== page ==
The role of public and museum art
Art, preferably public art, is the focus of a new program that offers residencies for three local artists to create work that “challenges existing narratives of life on Cape Cod.”
Public, private, civic and cultural organizations are teaming up to offer $1,000 stipends to three artists from anywhere on Cape Town to “enhance the cultural vibrancy of downtown Hyannis.”
The program is funded by MassDevelopment’s Transformative District Initiative and is linked to a pilot program launched last year in “gateway” cities, including Hyannis. Part of the idea here is to create projects, according to George Durante, “to break down the barriers between Main Street and the harbor to get people to walk between those two places.”
Applications are due October 9, with the first residency potentially starting on October 19. engage and stimulate dialogue about what this downtown village is and can be.
Artists must live anywhere on Cape Cod, and while residencies are open to various media, public art is encouraged. (To apply: artsfoundation.org.) There will be three downtown workspaces: the new CapeBuilt; The Workshop| East end; and Studio 50 @ Pearl on the Hyannis HyArts arts campus.
In announcing the residencies, supporters emphasized the arts as an important part of the tourism industry, year-round economy and building community identity. The coalition involved includes the Arts Foundation, CapeBuilt, the Hyannis Main Street Business Improvement District, the City of Barnstable, The Design Initiative Inc. Architects and the Cordial Eye.
The “Apollo” exhibition raises topical questions
Can’t make it to Boston to visit the Isabella Stewart Gardner Museum, or don’t feel comfortable going yet? The museum is creating five free digital programs as part of its “Boston’s Apollo” exhibit that can be viewed online from anywhere. (In some cases, they replace live events canceled due to COVID-19 issues.)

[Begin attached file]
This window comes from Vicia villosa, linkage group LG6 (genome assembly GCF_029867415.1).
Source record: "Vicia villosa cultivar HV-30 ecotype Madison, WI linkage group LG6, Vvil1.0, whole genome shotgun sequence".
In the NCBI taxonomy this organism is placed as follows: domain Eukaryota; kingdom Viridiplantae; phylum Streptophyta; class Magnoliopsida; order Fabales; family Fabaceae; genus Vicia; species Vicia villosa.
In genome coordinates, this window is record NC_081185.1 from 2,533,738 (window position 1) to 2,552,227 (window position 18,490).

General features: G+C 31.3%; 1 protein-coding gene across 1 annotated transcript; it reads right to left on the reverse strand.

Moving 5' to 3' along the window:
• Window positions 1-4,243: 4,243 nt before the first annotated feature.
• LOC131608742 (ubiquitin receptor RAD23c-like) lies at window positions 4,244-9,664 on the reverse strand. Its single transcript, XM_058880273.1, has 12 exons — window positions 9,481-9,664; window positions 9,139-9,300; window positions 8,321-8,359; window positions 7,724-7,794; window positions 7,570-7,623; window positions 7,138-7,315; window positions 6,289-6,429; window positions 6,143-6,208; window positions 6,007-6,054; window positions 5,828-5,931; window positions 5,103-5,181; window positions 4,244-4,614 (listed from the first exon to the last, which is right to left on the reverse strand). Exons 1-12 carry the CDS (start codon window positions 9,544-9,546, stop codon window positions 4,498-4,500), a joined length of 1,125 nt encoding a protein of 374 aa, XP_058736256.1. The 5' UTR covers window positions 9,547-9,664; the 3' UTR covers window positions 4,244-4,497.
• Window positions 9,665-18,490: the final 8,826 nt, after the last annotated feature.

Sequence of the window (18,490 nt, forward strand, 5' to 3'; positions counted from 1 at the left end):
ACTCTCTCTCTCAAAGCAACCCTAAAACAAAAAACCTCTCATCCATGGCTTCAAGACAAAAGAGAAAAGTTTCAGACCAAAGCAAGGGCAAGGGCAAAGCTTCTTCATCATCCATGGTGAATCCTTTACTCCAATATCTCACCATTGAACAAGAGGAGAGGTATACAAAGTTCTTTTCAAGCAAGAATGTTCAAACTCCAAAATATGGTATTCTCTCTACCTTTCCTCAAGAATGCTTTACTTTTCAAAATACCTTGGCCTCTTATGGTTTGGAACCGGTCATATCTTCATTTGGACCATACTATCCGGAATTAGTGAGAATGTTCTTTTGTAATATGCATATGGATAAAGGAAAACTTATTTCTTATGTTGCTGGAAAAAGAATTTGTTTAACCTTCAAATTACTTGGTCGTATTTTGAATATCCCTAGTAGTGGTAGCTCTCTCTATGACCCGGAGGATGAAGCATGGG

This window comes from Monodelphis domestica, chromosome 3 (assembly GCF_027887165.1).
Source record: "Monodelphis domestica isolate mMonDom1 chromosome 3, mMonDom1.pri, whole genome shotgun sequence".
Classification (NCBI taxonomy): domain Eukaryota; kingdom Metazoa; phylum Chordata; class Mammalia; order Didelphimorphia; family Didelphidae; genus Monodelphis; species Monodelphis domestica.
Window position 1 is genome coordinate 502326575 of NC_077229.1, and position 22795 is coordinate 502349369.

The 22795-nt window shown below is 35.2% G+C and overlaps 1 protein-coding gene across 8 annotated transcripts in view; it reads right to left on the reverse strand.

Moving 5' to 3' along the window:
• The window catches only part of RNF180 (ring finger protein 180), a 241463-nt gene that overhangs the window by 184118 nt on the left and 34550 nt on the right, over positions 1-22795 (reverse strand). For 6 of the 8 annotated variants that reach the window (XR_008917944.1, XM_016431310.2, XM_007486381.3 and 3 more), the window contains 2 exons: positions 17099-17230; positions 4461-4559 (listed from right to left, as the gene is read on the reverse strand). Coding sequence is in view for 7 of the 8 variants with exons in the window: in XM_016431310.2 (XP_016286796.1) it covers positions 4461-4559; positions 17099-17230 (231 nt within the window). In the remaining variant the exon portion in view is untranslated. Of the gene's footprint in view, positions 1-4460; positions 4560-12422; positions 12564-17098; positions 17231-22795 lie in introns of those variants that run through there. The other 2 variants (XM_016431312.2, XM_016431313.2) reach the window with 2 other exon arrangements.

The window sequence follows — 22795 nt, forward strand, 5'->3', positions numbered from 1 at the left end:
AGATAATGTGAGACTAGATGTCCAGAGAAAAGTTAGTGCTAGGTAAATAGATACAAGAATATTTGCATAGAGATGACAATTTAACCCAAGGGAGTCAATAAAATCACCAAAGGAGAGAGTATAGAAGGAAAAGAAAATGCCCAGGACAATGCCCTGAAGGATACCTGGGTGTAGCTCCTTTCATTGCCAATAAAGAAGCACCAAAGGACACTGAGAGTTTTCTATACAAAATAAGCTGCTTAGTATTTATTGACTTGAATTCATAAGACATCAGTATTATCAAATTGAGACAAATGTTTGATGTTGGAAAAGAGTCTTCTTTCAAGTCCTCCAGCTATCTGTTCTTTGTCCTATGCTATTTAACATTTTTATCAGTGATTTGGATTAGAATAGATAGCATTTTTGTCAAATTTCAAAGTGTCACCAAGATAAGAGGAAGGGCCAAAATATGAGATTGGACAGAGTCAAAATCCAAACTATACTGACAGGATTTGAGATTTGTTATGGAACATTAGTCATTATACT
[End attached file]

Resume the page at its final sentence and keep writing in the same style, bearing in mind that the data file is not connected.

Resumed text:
The exhibit, on view through October 12, includes artist John Singer Sargent’s drawings of Thomas McKellar, a young black hotel elevator attendant in the early 20th century. McKellar became Sargent’s model for most of the figures—male and female, white, including gods and goddesses—in Sargent’s murals at the Boston Museum of Fine Arts.
Related video tours of the Gardner Museum, recorded lectures and panel discussions, and a performing arts piece will explore themes of race, class, sexuality and erasure that, according to museum officials, “remain incredibly relevant to our society today”. A variety of experts, artists and community members will participate, and one topic will be museum and arts activism.
“We hope to take audiences on an emotional and intellectual journey, told by people of color, that contextualizes Thomas McKeller’s life story with their own 21st century experiences,” said Catherine T. Morris, Director of Programs audiences at the Gardner Museum, which created the content. “I also hope that these programs will spark reflection on how we engage and support artists, and how we can move forward together as a society.”
Programs will be posted on the museum’s website and YouTube channel on Thursdays through early October: gardnermuseum.org.
Follow Kathi Scrizzi Driscoll on Twitter: @KathiSDCCT.